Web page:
EU-Africa Summit hangs in balance •Sudan, SADR not invited •First Lady denied visa President Omar al-Bashir
President Omar al-Bashir

President Omar al-Bashir

Farirai Machivenyika Senior Reporter
THE fourth EU-Africa Summit in Belgium next week hangs in the balance following attempts by Europe to define the political make-up of the African Union and composition of country delegations. The summit is slated for April 2 and 3. The EU has not invited AU member, the Sahrawi Arab Democratic Republic and Sudan’s President Omar al-Bashir.

It is understood that President Mugabe, the First AU Deputy Chair, is opposed to this arrangement and might not participate in the summit as a result.

SADR is a former Spanish colony in North Africa with most of its territory under Moroccan rule.
It is Africa’s last colony and — ironically — under the domination of a fellow African country.

SADR is recognised by at least 85 countries, and has full diplomatic ties with 40.
It is a full member of the AU, prompting Morocco to pull out of the continental body in 1984 in protest to SADR’s recognition in 1982.
However, Morocco has been invited to the EU-Africa Summit and yet it is not an AU member; while SADR will be absent.

A senior Government official said this had incensed President Mugabe, who questioned where the EU was getting the authority to determine who was an AU member and who was not.

“The EU is trying to dictate who should comprise the delegations of African leaders and even the membership of the AU. The Sahrawi Arab Democratic Republic is a full member of the AU.

“This is not an AU which has been defined by the EU, but by Africans themselves,” the official said.
Secretary for Foreign Affairs Ambassador Joey Bimha could not be reached for comment yesterday but the AU and EU are expected to meet today and tomorrow over Africa’s concerns.

Further, it emerged that the EU was trying to determine who would be in African delegations amid indications there was a push to deny First Lady Amai Grace Mugabe a visa to enter Belgium.

President Mugabe and Amai Mugabe are on an EU travel ban that forms part of the broader Western sanctions machinery on Zimbabwe.
Presidential spokesperson Mr George Charamba took a swipe at the EU’s attempt to stop the First Lady from travelling with her husband.
“It is very strange that the EU has not extended an invitation to the First Lady. What God has put together the EU is trying to separate. Do they expect the President to respect the EU and disrespect his own marriage?” he asked.

“I am aware there is a position of the AU regarding participation and that there are preparatory meetings between the EU and AU over African cases which have arisen over the problematic list of invitations,” he added.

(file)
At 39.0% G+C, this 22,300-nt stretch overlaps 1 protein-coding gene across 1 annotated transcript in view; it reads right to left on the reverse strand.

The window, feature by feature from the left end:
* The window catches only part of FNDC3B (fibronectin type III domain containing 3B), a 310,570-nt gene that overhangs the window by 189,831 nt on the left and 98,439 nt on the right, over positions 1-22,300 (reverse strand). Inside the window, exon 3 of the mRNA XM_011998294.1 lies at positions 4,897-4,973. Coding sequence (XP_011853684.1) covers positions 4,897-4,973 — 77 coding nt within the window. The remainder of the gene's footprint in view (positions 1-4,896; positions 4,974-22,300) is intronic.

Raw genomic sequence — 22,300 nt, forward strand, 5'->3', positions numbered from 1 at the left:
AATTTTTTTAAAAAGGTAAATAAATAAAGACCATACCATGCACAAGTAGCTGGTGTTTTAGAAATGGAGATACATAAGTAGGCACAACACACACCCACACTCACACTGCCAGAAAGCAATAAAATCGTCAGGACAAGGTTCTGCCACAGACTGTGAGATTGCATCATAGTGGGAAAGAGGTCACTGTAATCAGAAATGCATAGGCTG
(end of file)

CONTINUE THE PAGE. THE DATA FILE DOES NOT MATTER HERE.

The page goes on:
He said Government would stand guided by the Ministry of Foreign Affairs.
EU Ambassador to Zimbabwe Mr Aldo Dell’Ariccia confirmed that SADR and President al-Bashir had not been invited.
“The Sudan has been invited but President Bashir has not been invited because there is an international arrest warrant issued against him (by the International Criminal Court) so if he comes he will be arrested.

“The Sahrawi Republic is not fully recognised by the international community so it has not been invited. On the other hand Morocco has been invited,” he said.

On the issue of the First Lady he said: “We have invited those with a role to play in the meetings and the programmes of the meetings do not have any role for spouses.”

He went on, “Since she is under restrictive measures the host country (Belgium) has to seek a green light from the EU for her to attend. The EU has to reach a consensus but in this case that has not happened.”

At its 22nd Ordinary Session of the General Assembly early this year, the AU threatened to boycott the EU-Africa Summit if President Mugabe was not invited.

There were also attempts to block President Mugabe from attending the second EU-Africa Summit in Portugal in 2007.
The AU also has a common position that President al-Bashir cannot be hauled before the ICC as he is a sitting Head of State.

The Summit will mainly focus on strategic priorities between the two continents and review the Joint Africa-EU Strategy.
The strategy seeks to deepen relations through a “strengthened political partnership and enhanced co-operation at all levels”.
It is also touted to promote sustained development implemented through successive short-term action plans.

One of its overarching objectives is “reinforcing and elevating the Africa-EU political partnership to address issues of common concern”.

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